Customer experience is not dried up for new product development.
A common approach to innovation, parallel search, is to identify a large number of opportunities and then to select a subset for further development, with just a few coming to fruition. One potential weakness with parallel search is that it permits repetition. The same, or a similar, idea might be generated multiple times, because parallel exploration processes typically operate without information about the ideas that have already been identified. In this paper we analyze repetition in five data sets comprising 1,368 opportunities and use that analysis to address three questions: (1) When a large number of efforts to generate ideas are conducted in parallel, how likely are the resulting ideas to be redundant? (2) How large are the opportunity spaces? (3) Are the unique ideas more valuable than those similar to many others? The answer to the first question is that although there is clearly some redundancy in the ideas generated by aggregating parallel efforts, this redundancy is quite small in absolute terms in our data, even for a narrowly defined domain. For the second question, we propose a method to extrapolate how many unique ideas would result from an unbounded effort by an unlimited number of comparable idea generators. Applying that method, and for the settings we study, the estimated total number of unique ideas is about one thousand for the most narrowly defined domain and greater than two thousand for the more broadly defined domains. On the third question, we find a positive relationship between the number of similar ideas and idea value: the ideas that are least similar to others are not generally the most valuable ones.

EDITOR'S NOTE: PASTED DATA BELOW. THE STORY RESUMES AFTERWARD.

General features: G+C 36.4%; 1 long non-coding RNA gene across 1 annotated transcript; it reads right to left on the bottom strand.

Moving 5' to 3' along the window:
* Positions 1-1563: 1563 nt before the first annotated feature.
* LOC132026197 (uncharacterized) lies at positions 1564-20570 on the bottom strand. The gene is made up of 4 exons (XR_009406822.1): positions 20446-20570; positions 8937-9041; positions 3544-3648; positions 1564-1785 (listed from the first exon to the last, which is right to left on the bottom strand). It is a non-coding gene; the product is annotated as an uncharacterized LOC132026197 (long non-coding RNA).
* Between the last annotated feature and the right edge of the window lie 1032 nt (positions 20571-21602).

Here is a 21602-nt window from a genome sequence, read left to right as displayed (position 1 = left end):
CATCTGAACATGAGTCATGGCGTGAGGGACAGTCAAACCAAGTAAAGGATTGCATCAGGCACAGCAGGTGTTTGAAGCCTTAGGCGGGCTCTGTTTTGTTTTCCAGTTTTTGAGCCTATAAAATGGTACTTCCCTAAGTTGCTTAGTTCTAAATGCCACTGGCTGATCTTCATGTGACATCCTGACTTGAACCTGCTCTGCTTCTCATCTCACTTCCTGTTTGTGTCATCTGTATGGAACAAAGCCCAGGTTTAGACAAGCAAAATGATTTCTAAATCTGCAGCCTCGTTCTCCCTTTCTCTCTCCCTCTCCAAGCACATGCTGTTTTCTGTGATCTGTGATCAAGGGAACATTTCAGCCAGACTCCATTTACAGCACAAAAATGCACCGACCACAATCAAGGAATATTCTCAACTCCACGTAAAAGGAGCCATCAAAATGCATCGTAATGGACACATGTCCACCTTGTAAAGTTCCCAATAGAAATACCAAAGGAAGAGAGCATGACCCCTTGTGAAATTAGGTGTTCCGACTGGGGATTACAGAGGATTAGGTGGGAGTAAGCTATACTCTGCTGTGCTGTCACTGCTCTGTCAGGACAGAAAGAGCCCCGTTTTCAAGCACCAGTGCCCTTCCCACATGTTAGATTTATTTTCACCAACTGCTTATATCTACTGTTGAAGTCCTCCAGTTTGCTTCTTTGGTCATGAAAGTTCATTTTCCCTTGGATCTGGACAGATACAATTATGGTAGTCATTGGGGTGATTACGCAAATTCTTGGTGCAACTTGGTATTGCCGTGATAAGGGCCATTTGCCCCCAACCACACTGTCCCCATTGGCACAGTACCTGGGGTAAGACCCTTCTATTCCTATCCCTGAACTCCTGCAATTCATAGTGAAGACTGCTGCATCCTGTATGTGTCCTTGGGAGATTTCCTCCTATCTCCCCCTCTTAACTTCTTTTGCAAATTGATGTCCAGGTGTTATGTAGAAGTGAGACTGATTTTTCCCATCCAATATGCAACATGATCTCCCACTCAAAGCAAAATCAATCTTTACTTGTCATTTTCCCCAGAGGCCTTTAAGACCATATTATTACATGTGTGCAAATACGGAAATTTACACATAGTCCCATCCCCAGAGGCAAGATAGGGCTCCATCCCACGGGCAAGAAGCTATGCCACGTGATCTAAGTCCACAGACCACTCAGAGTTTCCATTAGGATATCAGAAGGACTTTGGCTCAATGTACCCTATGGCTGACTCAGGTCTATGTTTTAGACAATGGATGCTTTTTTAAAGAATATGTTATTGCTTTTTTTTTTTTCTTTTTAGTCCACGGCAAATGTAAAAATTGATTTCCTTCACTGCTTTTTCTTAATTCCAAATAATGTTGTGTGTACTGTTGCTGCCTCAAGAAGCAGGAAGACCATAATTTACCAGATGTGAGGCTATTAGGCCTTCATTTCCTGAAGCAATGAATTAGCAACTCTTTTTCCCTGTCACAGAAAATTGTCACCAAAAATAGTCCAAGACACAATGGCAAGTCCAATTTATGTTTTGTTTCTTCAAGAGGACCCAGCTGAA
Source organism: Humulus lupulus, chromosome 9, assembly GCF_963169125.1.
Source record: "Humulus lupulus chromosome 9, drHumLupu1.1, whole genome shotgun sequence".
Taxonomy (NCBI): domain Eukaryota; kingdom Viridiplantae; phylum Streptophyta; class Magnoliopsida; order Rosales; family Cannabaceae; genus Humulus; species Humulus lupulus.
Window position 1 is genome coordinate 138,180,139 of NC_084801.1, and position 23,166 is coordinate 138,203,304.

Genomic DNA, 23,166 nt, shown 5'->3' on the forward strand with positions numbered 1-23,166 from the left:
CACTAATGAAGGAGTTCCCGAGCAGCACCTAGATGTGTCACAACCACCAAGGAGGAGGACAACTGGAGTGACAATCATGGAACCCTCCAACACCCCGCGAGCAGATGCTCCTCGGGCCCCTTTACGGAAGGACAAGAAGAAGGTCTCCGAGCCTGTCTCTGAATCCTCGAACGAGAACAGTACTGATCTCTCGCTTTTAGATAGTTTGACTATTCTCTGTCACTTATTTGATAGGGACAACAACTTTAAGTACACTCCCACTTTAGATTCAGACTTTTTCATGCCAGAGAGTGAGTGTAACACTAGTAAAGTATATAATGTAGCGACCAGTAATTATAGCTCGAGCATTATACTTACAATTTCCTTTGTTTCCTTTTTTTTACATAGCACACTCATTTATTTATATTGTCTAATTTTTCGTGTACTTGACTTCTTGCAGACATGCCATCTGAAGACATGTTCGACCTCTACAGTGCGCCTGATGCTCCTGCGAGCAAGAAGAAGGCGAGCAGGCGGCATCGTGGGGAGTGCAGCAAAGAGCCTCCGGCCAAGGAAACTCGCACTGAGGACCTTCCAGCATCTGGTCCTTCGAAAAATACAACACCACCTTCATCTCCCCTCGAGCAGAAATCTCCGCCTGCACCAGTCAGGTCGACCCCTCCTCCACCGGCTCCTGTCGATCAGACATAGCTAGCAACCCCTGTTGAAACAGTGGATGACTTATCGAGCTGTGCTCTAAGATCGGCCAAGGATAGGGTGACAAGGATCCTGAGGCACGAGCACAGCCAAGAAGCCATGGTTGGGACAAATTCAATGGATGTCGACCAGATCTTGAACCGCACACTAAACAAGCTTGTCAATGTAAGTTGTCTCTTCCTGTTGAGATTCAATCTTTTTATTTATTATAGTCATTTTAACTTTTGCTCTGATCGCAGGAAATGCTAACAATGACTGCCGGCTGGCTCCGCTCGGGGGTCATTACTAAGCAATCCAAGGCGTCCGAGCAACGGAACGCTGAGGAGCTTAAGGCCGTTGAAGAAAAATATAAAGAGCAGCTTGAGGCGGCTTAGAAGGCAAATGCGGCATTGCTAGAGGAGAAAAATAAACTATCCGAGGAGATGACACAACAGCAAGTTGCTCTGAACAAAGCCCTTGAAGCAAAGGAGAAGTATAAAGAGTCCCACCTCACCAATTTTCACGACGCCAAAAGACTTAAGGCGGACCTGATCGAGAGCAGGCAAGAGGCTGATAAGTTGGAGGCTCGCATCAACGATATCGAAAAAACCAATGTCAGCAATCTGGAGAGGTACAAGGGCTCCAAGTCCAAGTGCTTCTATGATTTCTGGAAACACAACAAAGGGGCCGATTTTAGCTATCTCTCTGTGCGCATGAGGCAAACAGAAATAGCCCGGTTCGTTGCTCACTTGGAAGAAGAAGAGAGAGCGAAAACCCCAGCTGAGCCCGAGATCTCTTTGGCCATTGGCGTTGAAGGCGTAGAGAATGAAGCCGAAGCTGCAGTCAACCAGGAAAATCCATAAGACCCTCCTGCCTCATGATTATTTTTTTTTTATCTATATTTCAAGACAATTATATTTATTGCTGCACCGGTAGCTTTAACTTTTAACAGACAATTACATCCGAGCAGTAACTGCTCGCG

Jaewoo Joo | design thinking, behavioral economics, new product development, new product adoption